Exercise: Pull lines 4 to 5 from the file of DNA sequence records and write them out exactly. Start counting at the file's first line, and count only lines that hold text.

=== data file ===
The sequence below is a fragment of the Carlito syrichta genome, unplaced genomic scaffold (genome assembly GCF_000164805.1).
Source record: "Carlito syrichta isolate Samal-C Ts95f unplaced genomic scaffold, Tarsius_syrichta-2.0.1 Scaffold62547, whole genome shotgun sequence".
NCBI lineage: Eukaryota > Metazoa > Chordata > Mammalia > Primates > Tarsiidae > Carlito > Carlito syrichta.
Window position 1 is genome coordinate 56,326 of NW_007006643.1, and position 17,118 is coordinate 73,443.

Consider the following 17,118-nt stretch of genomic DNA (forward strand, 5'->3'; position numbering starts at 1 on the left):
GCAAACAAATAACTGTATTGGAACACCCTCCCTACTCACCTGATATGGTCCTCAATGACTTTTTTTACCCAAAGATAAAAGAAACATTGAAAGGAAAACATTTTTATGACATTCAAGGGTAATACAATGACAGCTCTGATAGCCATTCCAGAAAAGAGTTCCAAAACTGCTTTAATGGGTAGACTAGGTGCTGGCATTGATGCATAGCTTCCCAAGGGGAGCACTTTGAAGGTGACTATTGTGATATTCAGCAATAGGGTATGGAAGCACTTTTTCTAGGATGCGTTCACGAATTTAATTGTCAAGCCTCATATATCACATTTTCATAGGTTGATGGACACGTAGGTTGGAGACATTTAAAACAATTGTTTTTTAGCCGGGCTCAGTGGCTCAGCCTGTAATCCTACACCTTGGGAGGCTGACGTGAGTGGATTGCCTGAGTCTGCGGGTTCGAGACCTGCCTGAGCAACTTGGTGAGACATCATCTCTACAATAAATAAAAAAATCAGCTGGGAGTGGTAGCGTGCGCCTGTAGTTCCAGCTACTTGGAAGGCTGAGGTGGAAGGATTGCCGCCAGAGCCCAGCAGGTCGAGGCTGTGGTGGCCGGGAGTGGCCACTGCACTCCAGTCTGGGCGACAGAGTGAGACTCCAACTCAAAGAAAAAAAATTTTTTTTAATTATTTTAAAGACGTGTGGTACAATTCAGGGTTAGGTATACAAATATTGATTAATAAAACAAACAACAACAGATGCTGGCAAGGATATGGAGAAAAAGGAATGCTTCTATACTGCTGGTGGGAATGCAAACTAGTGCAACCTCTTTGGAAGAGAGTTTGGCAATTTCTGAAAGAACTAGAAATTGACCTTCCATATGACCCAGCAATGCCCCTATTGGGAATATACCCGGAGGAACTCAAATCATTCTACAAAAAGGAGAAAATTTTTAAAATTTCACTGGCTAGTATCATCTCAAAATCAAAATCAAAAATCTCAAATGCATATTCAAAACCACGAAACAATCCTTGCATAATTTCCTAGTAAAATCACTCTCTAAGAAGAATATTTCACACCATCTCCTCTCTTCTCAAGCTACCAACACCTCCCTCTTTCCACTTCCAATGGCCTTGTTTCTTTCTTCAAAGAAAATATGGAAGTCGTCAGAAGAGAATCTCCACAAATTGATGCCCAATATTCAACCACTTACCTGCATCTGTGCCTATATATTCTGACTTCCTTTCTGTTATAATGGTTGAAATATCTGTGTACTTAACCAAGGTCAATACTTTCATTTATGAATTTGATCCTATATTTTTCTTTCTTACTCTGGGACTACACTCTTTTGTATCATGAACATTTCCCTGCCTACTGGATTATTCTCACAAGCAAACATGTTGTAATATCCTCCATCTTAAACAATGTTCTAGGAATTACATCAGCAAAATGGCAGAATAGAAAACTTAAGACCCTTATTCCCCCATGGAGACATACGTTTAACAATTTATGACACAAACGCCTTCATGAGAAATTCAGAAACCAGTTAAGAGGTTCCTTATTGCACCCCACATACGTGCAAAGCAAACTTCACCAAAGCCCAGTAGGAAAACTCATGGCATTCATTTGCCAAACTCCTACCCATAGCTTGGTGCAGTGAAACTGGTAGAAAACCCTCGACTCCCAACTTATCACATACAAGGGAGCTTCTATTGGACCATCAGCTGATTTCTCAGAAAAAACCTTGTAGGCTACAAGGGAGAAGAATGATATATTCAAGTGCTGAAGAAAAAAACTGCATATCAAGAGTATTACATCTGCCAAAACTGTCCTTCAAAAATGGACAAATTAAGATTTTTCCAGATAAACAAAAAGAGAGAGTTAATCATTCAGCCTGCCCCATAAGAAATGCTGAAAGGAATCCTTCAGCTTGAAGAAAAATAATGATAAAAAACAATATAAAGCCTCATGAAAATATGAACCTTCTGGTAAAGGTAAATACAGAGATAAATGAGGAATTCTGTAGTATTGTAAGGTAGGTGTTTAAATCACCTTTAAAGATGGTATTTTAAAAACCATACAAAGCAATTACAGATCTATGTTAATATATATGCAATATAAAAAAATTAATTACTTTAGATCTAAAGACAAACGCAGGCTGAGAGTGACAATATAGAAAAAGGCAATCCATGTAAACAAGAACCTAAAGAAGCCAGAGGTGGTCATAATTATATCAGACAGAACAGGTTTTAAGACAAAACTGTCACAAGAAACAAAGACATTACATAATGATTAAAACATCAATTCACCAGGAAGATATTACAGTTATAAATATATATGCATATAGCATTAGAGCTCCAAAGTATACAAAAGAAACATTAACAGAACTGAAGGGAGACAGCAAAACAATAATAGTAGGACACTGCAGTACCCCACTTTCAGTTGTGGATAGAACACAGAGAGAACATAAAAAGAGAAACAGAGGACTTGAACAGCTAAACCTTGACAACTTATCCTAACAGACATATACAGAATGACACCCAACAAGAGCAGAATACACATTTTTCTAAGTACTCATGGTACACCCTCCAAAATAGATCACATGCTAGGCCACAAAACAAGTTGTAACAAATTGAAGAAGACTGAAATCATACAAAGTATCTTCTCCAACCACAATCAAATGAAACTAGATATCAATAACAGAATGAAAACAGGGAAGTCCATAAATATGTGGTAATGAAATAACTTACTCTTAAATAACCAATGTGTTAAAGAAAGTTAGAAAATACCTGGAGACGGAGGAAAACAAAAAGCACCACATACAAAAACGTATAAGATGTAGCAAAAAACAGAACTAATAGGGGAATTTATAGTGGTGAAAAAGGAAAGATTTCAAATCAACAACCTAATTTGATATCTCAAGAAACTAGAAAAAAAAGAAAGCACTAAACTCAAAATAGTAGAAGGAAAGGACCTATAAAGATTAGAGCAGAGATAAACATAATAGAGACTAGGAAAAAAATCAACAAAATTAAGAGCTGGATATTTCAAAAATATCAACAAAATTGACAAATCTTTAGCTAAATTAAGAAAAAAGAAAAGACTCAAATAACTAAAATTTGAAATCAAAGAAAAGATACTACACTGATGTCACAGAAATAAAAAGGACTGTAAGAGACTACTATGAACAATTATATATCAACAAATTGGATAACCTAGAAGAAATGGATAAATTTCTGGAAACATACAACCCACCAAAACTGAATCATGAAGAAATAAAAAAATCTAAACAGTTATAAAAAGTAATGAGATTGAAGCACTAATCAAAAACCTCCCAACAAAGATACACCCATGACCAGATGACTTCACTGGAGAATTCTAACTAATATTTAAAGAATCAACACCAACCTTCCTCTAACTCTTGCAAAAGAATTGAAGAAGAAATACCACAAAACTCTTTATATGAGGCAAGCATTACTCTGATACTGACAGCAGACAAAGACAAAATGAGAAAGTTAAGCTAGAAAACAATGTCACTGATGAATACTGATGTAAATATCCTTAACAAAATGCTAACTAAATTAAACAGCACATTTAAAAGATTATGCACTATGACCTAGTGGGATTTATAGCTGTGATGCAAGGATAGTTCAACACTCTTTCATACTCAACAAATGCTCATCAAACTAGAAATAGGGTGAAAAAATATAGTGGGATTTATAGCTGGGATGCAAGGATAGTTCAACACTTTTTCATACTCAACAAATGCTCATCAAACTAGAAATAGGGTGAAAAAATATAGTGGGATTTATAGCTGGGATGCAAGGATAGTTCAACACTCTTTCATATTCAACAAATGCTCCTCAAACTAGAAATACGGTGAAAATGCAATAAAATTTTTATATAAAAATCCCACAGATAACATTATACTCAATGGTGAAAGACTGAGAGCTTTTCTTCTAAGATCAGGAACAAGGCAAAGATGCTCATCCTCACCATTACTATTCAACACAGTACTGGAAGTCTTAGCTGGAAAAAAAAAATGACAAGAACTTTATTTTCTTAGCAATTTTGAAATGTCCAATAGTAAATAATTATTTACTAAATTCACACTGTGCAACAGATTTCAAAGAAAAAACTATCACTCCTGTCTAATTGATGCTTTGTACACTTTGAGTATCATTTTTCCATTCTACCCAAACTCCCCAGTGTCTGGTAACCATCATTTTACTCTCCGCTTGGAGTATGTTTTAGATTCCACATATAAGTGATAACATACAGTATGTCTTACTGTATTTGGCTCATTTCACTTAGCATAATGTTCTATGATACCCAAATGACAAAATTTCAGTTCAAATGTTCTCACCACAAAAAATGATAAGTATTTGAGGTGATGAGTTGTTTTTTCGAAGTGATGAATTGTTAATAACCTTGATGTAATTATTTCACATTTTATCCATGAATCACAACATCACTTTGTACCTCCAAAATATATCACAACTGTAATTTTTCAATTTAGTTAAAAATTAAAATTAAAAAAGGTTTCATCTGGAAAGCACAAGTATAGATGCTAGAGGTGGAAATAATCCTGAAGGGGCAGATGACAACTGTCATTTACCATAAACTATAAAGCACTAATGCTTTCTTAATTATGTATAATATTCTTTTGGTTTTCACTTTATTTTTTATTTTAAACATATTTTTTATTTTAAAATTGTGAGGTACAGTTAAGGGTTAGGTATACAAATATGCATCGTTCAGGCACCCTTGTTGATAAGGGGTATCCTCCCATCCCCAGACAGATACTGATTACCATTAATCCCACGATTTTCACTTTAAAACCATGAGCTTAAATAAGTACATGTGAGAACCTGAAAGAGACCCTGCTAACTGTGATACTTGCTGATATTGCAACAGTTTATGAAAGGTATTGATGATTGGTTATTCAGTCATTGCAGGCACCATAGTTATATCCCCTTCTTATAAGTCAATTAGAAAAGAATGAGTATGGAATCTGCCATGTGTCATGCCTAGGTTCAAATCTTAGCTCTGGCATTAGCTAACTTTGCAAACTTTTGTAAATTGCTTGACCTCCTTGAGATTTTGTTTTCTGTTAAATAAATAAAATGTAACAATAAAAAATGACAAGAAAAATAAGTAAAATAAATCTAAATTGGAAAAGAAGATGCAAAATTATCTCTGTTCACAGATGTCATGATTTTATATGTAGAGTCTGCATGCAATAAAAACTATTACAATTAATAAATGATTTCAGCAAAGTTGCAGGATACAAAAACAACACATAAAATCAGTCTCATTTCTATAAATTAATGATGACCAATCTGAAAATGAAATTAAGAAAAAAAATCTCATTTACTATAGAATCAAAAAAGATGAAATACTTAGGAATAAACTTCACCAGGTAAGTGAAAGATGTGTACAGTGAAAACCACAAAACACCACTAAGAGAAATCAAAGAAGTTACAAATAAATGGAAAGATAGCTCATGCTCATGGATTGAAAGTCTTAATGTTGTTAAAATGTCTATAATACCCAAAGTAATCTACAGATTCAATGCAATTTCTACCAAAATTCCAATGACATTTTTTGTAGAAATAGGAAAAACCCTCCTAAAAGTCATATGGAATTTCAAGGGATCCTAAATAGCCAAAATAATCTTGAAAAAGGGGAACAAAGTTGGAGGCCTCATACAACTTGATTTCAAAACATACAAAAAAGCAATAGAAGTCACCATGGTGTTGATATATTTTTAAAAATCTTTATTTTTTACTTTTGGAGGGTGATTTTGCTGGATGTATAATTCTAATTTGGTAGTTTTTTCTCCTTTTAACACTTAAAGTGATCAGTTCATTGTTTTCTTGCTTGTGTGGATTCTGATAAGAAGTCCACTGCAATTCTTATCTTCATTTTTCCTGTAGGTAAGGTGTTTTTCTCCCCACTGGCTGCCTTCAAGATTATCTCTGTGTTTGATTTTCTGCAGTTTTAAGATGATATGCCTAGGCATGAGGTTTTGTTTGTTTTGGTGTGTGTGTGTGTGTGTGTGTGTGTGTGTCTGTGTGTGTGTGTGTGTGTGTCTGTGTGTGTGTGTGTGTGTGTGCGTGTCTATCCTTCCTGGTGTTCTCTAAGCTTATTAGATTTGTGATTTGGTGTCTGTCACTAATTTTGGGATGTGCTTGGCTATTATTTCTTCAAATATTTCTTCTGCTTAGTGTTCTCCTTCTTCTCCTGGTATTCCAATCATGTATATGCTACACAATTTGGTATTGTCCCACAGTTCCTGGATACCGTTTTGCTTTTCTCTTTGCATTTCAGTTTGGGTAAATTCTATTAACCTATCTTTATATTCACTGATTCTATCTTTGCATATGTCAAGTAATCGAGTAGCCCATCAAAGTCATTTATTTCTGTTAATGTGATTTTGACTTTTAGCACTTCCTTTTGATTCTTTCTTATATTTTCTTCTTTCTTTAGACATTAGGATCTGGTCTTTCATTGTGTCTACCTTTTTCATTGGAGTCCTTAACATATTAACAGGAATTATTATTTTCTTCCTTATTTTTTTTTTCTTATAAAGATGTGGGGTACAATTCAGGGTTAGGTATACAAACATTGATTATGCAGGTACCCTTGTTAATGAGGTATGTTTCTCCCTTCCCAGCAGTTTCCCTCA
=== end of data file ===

Window position 1 is genome coordinate 56,326 of NW_007006643.1, and position 17,118 is coordinate 73,443.

Consider the following 17,118-nt stretch of genomic DNA (forward strand, 5'->3'; position numbering starts at 1 on the left):